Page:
Approach via a well-marked trail at the Tioga Lake Overlook just east of the Park entrance. The trail descends steeply and heads around the west end of the lake before crossing the stream. At this point the trail disappears in the woods, but head south without straying too far from the stream at the right and the trail will become apparent again. After an hour or so the trail will reach an alpine valley/basin that sits just below the Dana Plateau. Mt. Dana is the peak to the northwest. Here the trail heads steeply up a talus slope to the right (east) after another stream crossing. Above the talus the trail heads into the beautiful plateau -- an open expanse of grass and boulders. Head due east across the entire meadow to the cliff line and identify the top of the Third Pillar which juts out over the cliff. It may be helpful to have viewed the formation from 395/Lee Vining to get an idea of the layout of this. [-Josh Janes]

Once the Dana Plateau is accessed, the Third Pillar is fairly obvious as a prow jutting away from the main cliff face towards Mono Lake. Hike to the edge of the plateau just north of the pillar. Stash any gear you don't want to climb with here and descend the 3rd/4th class loose rock into the second gully north of the pillar. Care must be taken here because of the amount of loose rock, but things become more solid with the descent. Hug the south (right as you face down) side of this gully until you can traverse across a ridge into the first gully north of the pillar. From here descend to a point about 200 ft above the base of the pillar where a ledge system marks the normal starting point of the route. (A direct start can be made from the base of the pillar that adds an additional pitch.) There is often snow in this gully, but it is generally unnecessary to bring an axe or crampons. Either kick steps to traverse or if it is too icy, just descend a short distance to where the angle eases and come back up on the other side.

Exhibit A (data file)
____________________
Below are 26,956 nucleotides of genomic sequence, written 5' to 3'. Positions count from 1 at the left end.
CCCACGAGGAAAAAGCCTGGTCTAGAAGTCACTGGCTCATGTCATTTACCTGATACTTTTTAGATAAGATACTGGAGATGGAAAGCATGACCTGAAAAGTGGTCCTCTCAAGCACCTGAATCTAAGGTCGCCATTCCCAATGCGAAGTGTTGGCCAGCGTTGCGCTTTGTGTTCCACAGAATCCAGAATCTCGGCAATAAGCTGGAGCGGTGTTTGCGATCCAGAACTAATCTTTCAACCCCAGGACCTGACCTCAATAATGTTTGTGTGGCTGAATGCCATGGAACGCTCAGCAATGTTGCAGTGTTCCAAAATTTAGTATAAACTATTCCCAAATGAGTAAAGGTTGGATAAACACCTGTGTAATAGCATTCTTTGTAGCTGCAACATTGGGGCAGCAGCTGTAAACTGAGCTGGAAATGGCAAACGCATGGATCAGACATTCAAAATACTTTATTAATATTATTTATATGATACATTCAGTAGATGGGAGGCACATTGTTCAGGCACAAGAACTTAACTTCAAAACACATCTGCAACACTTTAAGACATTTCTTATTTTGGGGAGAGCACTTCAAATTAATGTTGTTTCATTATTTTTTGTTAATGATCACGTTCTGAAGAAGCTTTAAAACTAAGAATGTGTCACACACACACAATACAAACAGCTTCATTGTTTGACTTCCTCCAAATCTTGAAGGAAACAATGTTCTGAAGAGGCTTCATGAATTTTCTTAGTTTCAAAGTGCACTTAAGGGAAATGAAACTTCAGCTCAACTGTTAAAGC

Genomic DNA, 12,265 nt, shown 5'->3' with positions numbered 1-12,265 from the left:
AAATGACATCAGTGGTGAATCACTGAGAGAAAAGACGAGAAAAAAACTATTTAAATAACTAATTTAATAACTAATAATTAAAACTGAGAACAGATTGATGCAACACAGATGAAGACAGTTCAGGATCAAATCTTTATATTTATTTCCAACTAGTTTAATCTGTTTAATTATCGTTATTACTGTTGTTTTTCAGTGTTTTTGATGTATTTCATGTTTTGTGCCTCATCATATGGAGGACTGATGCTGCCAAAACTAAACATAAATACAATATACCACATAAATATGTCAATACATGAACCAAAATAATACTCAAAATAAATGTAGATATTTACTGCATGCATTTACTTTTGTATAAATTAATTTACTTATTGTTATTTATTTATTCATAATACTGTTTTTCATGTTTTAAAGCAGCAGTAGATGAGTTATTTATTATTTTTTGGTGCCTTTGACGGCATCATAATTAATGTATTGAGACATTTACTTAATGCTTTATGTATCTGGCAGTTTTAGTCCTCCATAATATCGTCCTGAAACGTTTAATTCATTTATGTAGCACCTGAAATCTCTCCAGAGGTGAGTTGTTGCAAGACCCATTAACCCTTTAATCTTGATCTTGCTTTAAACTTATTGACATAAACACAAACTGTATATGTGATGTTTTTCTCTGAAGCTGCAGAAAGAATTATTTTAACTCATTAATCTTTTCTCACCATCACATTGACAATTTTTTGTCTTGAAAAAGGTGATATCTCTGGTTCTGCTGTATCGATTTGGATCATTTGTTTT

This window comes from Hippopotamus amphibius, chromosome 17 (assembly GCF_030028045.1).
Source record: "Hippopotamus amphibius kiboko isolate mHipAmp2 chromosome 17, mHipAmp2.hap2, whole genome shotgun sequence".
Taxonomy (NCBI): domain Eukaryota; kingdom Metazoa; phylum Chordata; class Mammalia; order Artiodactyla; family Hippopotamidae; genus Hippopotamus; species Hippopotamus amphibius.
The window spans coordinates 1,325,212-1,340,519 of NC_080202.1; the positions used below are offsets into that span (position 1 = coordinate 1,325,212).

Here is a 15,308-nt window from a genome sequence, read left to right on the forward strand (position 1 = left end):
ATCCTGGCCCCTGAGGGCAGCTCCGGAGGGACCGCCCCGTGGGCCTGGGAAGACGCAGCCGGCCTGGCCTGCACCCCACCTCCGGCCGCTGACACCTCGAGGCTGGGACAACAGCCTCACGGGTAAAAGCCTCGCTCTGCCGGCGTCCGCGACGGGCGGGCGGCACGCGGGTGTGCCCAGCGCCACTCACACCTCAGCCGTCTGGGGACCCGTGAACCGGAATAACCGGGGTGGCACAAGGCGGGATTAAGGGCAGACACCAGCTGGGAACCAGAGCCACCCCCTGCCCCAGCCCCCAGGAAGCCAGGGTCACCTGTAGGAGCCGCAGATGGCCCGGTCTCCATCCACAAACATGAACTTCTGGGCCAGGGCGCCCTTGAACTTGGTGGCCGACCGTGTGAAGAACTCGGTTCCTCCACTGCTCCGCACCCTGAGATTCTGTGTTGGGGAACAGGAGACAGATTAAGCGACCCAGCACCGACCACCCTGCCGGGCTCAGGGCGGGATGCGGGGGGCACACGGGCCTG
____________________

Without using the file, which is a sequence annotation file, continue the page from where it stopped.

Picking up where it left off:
Descend down a buttress just north of the Third Pillar via fourth class passages, eventually cutting back south, sometimes crossing a snowfield, to the base of the climb. {-Josh Janes]

After climbing the route, return to the parking lot the same way you came up along Glacier Creek.


Bring a set of nuts and cams from .5" to 3", doubling up on some of the medium sizes. [Also a few RP's or small wires. - John Janes]